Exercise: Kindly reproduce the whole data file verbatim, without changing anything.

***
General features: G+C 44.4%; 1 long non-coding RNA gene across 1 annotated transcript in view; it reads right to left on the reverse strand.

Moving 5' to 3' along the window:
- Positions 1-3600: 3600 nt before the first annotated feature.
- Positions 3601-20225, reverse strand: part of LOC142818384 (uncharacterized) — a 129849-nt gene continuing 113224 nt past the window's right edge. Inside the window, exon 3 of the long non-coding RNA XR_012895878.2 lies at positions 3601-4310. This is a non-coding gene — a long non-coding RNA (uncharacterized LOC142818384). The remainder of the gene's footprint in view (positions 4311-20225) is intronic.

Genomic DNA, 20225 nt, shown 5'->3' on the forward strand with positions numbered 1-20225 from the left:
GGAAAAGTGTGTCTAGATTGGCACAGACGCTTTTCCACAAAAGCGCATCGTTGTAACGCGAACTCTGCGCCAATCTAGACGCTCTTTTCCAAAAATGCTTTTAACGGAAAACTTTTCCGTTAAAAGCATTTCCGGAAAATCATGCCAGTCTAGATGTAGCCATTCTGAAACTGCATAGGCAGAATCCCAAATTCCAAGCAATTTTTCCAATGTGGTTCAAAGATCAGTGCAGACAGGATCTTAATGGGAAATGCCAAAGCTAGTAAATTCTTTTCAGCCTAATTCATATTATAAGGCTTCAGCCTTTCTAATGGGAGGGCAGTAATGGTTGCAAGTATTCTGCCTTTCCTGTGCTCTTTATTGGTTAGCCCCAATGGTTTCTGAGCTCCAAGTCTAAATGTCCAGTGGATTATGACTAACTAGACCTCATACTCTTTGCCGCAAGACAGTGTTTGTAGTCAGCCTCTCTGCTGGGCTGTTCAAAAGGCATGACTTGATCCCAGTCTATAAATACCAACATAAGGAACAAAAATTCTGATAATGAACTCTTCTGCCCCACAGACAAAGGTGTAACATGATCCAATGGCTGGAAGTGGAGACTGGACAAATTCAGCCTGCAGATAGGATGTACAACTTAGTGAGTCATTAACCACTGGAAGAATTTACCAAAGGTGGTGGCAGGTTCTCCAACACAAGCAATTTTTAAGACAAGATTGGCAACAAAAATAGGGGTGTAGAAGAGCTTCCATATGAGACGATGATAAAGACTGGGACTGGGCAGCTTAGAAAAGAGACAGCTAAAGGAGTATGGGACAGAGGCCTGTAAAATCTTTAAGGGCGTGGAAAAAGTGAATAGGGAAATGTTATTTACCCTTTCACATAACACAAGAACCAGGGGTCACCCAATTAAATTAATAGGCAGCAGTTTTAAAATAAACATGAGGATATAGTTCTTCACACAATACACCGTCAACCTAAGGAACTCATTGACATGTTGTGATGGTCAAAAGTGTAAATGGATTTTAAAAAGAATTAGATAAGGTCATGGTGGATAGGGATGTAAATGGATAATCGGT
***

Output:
General features: G+C 44.4%; 1 long non-coding RNA gene across 1 annotated transcript in view; it reads right to left on the reverse strand.

Moving 5' to 3' along the window:
- Positions 1-3600: 3600 nt before the first annotated feature.
- Positions 3601-20225, reverse strand: part of LOC142818384 (uncharacterized) — a 129849-nt gene continuing 113224 nt past the window's right edge. Inside the window, exon 3 of the long non-coding RNA XR_012895878.2 lies at positions 3601-4310. This is a non-coding gene — a long non-coding RNA (uncharacterized LOC142818384). The remainder of the gene's footprint in view (positions 4311-20225) is intronic.

Genomic DNA, 20225 nt, shown 5'->3' on the forward strand with positions numbered 1-20225 from the left:
GGAAAAGTGTGTCTAGATTGGCACAGACGCTTTTCCACAAAAGCGCATCGTTGTAACGCGAACTCTGCGCCAATCTAGACGCTCTTTTCCAAAAATGCTTTTAACGGAAAACTTTTCCGTTAAAAGCATTTCCGGAAAATCATGCCAGTCTAGATGTAGCCATTCTGAAACTGCATAGGCAGAATCCCAAATTCCAAGCAATTTTTCCAATGTGGTTCAAAGATCAGTGCAGACAGGATCTTAATGGGAAATGCCAAAGCTAGTAAATTCTTTTCAGCCTAATTCATATTATAAGGCTTCAGCCTTTCTAATGGGAGGGCAGTAATGGTTGCAAGTATTCTGCCTTTCCTGTGCTCTTTATTGGTTAGCCCCAATGGTTTCTGAGCTCCAAGTCTAAATGTCCAGTGGATTATGACTAACTAGACCTCATACTCTTTGCCGCAAGACAGTGTTTGTAGTCAGCCTCTCTGCTGGGCTGTTCAAAAGGCATGACTTGATCCCAGTCTATAAATACCAACATAAGGAACAAAAATTCTGATAATGAACTCTTCTGCCCCACAGACAAAGGTGTAACATGATCCAATGGCTGGAAGTGGAGACTGGACAAATTCAGCCTGCAGATAGGATGTACAACTTAGTGAGTCATTAACCACTGGAAGAATTTACCAAAGGTGGTGGCAGGTTCTCCAACACAAGCAATTTTTAAGACAAGATTGGCAACAAAAATAGGGGTGTAGAAGAGCTTCCATATGAGACGATGATAAAGACTGGGACTGGGCAGCTTAGAAAAGAGACAGCTAAAGGAGTATGGGACAGAGGCCTGTAAAATCTTTAAGGGCGTGGAAAAAGTGAATAGGGAAATGTTATTTACCCTTTCACATAACACAAGAACCAGGGGTCACCCAATTAAATTAATAGGCAGCAGTTTTAAAATAAACATGAGGATATAGTTCTTCACACAATACACCGTCAACCTAAGGAACTCATTGACATGTTGTGATGGTCAAAAGTGTAAATGGATTTTAAAAAGAATTAGATAAGGTCATGGTGGATAGGGATGTAAATGGATAATCGGT